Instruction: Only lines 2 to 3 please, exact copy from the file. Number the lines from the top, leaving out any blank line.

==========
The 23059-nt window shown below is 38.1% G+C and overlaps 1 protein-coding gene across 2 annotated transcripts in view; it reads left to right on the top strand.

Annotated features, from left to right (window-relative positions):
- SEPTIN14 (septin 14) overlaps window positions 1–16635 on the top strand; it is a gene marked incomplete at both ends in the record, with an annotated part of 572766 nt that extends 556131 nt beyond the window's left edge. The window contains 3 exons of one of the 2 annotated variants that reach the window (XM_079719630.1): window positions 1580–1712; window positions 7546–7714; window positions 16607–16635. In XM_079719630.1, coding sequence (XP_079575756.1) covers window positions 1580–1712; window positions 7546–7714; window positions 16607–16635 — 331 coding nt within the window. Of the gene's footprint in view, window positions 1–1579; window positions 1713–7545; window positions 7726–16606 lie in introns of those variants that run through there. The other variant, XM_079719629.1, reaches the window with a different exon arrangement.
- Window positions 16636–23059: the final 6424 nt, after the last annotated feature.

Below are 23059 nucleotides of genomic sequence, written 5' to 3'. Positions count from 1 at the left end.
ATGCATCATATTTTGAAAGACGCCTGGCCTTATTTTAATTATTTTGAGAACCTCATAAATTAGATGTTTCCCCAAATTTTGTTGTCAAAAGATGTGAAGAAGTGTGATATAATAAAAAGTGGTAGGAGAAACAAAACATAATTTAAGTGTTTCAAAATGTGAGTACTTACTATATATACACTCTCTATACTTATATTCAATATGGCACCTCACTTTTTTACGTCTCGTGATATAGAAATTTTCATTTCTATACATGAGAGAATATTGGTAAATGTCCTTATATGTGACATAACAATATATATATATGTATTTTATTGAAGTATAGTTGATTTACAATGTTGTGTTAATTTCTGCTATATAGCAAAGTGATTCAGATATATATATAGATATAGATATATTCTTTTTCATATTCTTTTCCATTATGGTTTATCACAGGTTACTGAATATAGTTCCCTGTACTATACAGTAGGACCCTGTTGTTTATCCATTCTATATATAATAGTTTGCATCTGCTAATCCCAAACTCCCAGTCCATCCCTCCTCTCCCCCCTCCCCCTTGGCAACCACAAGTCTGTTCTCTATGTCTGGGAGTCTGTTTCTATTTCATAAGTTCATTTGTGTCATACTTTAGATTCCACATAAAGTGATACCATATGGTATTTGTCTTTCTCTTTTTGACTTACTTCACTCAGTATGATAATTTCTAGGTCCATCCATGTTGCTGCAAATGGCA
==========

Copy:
Annotated features, from left to right (window-relative positions):
- SEPTIN14 (septin 14) overlaps window positions 1–16635 on the top strand; it is a gene marked incomplete at both ends in the record, with an annotated part of 572766 nt that extends 556131 nt beyond the window's left edge. The window contains 3 exons of one of the 2 annotated variants that reach the window (XM_079719630.1): window positions 1580–1712; window positions 7546–7714; window positions 16607–16635. In XM_079719630.1, coding sequence (XP_079575756.1) covers window positions 1580–1712; window positions 7546–7714; window positions 16607–16635 — 331 coding nt within the window. Of the gene's footprint in view, window positions 1–1579; window positions 1713–7545; window positions 7726–16606 lie in introns of those variants that run through there. The other variant, XM_079719629.1, reaches the window with a different exon arrangement.